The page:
Kai Grønningsæter and his wife, Heidi Vike Grønningsæter, initially thought that the old and rusty pieces of metal they found in the field two years ago were the remains of a plow. An expert assessment showed that they stumbled upon a Viking sword.
Kai found the old metal parts in the potato fields after his father-in-law finished plowing the land at Øverås in Vestnes, in Møre and Romsdal County, Norway.
He thought the pieces looked like they formed a sword, but his wife Heidi disagreed. They wrapped the pieces in a towel and put them in the garage.
Two years later, Heidi decided to contact County Conservator Bjørn Ringstad in Møre and Romsdal County Municipality, first via Facebook and then on the phone, to determine whether the two pieces in the picture she sent over actually formed a sword.
“After talking to Ringstad, I have hardly been able to sleep. Imagine if it really was a Viking sword? In our garden?” Grønningsæter said in July.
Expert: It’s a Viking sword
The County Conservator did not take long to determine that the rusted pieces came from a Viking sword.
“This is a double-edged sword from between the 8th and 9th centuries,” he said, after a quick look at the shape and the hilt. He identified it by the handle, which is typical for swords of the period.
When Kai found them, the two pieces were hanging together but later broke in two. Both parts are covered in lumps of rust, but the shape of a sword is clear.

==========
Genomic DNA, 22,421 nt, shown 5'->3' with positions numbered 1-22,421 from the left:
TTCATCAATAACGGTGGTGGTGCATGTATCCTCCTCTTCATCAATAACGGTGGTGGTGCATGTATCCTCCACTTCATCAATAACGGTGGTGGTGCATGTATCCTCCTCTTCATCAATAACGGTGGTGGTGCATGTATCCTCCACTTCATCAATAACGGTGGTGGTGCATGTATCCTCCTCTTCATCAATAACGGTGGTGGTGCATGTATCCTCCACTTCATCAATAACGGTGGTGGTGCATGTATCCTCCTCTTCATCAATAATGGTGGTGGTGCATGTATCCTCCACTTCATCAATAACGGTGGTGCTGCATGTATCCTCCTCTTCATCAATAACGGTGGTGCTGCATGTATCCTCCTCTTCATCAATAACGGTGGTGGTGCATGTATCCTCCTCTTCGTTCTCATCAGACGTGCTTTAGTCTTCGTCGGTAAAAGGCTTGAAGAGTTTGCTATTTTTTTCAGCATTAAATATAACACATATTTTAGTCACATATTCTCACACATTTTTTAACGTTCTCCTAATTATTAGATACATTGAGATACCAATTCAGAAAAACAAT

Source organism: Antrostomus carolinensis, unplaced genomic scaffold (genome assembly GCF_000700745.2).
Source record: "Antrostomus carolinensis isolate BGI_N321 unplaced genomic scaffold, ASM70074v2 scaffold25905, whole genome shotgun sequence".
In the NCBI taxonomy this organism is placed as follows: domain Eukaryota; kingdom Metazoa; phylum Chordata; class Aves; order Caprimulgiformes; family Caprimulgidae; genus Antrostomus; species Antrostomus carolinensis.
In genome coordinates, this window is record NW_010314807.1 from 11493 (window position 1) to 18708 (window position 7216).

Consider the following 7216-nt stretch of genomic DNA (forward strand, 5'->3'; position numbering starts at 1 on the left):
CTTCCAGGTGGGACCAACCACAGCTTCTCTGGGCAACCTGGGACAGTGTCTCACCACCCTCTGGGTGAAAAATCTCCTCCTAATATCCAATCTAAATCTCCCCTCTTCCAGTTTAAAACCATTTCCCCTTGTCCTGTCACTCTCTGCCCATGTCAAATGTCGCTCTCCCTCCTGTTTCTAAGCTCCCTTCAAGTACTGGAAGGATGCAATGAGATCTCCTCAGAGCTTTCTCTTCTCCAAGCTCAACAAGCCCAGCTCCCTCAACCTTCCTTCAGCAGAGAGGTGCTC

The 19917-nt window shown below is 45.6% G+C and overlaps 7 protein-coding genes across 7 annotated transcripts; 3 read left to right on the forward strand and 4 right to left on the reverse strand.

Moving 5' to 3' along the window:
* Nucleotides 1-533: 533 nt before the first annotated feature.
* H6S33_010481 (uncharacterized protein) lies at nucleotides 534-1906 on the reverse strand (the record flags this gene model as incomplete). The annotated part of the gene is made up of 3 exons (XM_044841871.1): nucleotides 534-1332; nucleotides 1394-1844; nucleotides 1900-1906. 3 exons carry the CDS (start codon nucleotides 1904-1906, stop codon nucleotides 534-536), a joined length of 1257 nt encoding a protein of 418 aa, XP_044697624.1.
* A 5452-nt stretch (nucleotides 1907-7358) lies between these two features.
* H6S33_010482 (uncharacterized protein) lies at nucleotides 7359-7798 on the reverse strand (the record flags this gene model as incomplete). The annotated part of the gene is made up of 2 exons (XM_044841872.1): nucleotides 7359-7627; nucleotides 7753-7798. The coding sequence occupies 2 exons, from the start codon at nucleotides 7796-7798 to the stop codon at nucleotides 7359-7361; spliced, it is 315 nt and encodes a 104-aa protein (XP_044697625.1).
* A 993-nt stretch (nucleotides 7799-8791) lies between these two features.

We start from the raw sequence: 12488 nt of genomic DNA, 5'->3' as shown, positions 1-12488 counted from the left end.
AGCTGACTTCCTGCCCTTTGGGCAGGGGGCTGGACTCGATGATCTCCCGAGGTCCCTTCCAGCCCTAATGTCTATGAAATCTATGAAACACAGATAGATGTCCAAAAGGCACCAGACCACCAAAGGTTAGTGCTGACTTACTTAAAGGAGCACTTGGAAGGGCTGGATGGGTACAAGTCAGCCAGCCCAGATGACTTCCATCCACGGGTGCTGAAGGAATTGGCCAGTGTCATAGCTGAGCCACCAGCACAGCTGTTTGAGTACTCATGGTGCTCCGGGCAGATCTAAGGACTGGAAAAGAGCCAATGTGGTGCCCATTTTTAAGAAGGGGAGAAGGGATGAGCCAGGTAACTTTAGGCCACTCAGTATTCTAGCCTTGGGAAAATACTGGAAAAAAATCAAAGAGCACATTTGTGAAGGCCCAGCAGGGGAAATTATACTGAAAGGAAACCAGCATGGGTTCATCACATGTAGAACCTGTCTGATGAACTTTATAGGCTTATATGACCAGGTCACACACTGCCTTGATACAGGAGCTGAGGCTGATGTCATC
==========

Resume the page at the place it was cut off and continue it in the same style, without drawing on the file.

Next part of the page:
“It is not very well preserved, but it’s a Viking sword all the same,” Ringstad added.
A really rare find
A sword find is not a common occurrence for archeologists or county conservators. During the time Ringstad has been in the County Council, he has seen only two such sword finds.
He excavated one himself in Sunndal in the 90s.
“It is quite special to stand here with a sword in your hands that has not been touched for over a thousand years,” he said.
He is excited about whether more artifacts may lie in the ground. There is a mound close to the potato field, and archaeologists wonder if it could have been a burial mound, according to the Møre og Romsdal County website.
The discovery site, the mound, and the plot are located on a ridge, with a view north towards Julsundet on one side, and Rekdal and Tresfjord on the other – a perfect location for a Viking grave.
Graves in the area
There are several graves in the immediate area, including at Nerås. In the Viking Age, several Norwegian kings fought for power; King Bolung of Bolungneset was constantly in conflict with Gjermund of Gjermundnes, in Vestnes.
“Most swords were found in connection with a grave. If you find a sword, you can find the entire weapon set with axes, spears, arrows, and tools that the dead person was buried with,” Ringstad explained.
Now the archaeologists will probably return to Østerås to carry out closer investigations of the discovery site, according to The Viking Herald.
The sword will be delivered to NTNU Trondheim for conservation as soon as possible.
Source: The Viking Herald / #Norway Today / #NorwayTodayTravel
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